Alternative Oyster Reefs: Rip-Rap Average Broad Bay Oyster Density 770 oysters per m 2 95 % CI: oysters per m 2 Shell Height (mm)
Chesapeake Bay Lynnhaven River System
**Provided by PG Ross**
Long Creek Experiment Oyster Reef SiteNatural Marsh Site Rip Rap Site 2 (Concrete) Rip Rap Site 1 (Granite)
Experimental Design Fixed Factors –Intertidal Zone Lower: Natural Marsh Middle: Rip Rap (Granite and Concrete) and Concrete) Upper: Restored Oyster Reef Reef –Caged/Uncaged –Substrate Type 36 Treatments x 3 replicates = 108 Trays Substrates –OSU - Oyster Shell Unconsolidated (from Long Creek Restored Oyster Reef) –CVS - Demolished Concrete (very small) –GL - Granite (Large) –GS - Granite (Small) –LML - Limestone Marl (Large) –LMS - Limestone Marl (Small) *Materials and Cages Provided by Dr. Mark Luckenbach and PG Ross
Sampling Regime Deployed: –Late August 2005 Sampling Regime –Late Fall 2005 Post-Recruitment –Late Spring 2006 Pre-Recruitment –Late Fall 2006 Post-Recruitment (Ongoing) Non-Destructive Sampling –On-site sampling of ¼ (1 quadrant) of each 0.25 sq m replicate and return it to its original depth/location Monitor –Spat settlement –Growth Shell Height measured for a subset of samples (36) –Survival –Fouling –Presence/Absence of: Mud crabs Blue Crabs Reef fishes Bryozoans, Sponges, Algae, etc.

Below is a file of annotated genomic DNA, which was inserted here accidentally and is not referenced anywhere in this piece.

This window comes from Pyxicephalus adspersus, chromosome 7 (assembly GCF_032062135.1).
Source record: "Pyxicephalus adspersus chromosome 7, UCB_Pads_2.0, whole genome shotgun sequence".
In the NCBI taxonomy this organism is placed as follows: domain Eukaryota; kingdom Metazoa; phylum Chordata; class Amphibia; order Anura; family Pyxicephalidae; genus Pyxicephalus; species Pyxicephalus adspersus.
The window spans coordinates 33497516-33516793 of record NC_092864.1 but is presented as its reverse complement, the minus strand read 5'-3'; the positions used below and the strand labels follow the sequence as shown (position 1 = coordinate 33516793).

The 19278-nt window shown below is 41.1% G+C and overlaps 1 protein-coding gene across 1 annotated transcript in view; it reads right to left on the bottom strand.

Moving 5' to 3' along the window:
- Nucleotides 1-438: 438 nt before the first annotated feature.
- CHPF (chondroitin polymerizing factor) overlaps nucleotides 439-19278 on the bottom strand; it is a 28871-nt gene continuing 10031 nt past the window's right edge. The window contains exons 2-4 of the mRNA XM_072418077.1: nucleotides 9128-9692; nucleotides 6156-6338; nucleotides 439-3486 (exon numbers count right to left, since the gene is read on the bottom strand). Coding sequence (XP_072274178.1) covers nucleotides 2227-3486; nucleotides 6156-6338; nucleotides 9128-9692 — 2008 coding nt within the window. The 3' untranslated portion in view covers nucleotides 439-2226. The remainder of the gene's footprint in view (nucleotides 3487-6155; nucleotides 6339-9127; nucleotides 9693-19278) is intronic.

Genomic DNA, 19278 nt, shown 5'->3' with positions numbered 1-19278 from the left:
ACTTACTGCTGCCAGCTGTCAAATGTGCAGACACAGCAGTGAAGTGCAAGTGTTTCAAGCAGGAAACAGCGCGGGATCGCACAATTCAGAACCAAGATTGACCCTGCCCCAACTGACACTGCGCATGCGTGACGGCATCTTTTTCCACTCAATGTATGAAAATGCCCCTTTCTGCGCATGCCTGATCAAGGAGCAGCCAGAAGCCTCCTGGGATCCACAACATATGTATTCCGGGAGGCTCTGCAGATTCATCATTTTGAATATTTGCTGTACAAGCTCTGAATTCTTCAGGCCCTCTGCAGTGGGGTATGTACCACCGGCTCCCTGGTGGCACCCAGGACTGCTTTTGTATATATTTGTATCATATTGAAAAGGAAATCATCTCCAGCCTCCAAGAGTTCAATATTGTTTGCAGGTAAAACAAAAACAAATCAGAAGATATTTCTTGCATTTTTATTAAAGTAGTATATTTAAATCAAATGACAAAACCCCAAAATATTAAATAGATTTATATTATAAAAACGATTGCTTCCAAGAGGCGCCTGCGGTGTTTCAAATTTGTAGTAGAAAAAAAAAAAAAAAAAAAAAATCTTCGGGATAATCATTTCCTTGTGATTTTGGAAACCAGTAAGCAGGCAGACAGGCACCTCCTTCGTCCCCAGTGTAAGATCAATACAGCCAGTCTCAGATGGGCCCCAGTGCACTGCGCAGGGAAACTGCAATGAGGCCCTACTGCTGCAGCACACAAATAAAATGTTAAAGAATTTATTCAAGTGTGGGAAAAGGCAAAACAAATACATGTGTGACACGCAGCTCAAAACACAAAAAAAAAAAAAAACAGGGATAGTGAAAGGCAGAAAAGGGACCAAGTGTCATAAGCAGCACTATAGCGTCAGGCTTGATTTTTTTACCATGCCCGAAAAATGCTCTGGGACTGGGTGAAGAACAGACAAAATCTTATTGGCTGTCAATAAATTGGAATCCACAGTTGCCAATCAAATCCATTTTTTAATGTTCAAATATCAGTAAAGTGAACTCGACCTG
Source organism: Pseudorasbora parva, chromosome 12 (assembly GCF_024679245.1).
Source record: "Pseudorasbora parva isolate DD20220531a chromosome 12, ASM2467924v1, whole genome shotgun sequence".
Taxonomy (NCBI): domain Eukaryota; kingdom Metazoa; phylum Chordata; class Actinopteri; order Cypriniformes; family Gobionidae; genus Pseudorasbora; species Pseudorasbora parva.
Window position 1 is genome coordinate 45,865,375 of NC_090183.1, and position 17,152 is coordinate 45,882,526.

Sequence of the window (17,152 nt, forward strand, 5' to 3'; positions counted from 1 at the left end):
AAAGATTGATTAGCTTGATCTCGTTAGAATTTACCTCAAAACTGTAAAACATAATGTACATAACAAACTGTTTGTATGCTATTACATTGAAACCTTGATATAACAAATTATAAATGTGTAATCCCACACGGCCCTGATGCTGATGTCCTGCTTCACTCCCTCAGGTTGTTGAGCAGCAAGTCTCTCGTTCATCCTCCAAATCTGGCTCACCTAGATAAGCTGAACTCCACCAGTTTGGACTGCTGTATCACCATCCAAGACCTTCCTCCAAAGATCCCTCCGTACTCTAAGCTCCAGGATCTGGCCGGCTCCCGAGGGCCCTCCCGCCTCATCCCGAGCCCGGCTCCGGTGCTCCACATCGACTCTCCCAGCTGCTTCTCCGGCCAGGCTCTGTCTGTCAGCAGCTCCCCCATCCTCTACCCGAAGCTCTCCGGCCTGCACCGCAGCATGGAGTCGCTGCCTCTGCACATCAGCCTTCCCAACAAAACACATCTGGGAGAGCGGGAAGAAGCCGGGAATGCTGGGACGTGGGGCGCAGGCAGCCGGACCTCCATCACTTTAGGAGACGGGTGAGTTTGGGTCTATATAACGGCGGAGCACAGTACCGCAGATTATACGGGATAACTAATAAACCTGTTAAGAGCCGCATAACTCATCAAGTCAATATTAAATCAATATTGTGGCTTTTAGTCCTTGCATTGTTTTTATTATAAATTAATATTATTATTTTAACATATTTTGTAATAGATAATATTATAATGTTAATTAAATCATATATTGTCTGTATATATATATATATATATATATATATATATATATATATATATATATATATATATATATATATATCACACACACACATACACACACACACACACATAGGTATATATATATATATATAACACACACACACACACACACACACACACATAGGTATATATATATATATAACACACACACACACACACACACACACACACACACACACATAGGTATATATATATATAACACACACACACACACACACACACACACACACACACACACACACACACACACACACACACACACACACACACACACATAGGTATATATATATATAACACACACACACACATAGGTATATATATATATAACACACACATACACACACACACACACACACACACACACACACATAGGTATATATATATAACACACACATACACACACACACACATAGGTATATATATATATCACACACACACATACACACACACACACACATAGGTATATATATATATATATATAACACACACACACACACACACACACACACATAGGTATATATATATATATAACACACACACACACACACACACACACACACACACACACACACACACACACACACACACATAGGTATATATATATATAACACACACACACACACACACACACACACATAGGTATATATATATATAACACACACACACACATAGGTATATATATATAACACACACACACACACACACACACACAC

Hypothesis #1 H o :Spat survival will not significantly differ across different substrates –H A1 : Spat survival will be higher on substrates with higher fractal dimension –H A2 : Spat survival will be higher on larger substrates as larger interstitial spaces will not provide ample protection for mud crabs – one of the major predators of small oyster spat
245 mm 140 mm ConcreteLimestone Marl Small Medium Large IV=47.9%; FD=1.073 IV=52.5%; FD=1.051 IV=52.2%; FD=1.039 IV=53.4%; FD=1.126 IV=57.0%; FD=1.171 IV=64.5%; FD=1.159
Oyster Population Parameters Alternative Substrate Experiment Interstital Space Surface Complexity 245 mm 140 mm
Hypothesis #2 H o :Spat survival in Caged treatments will not significantly differ from uncaged treatments –Due to the size of mud crabs, their tendency to find refuge in the crevices created by small substrates, and their territorial nature, the 1-inch mesh of the cages should not hinder their recruitment or migration into the cages. –H A : Spat survival in cages may be significantly less than in uncaged treatments due to exclusion of larger mud crab predators (i.e. large blue crabs, predatory fish)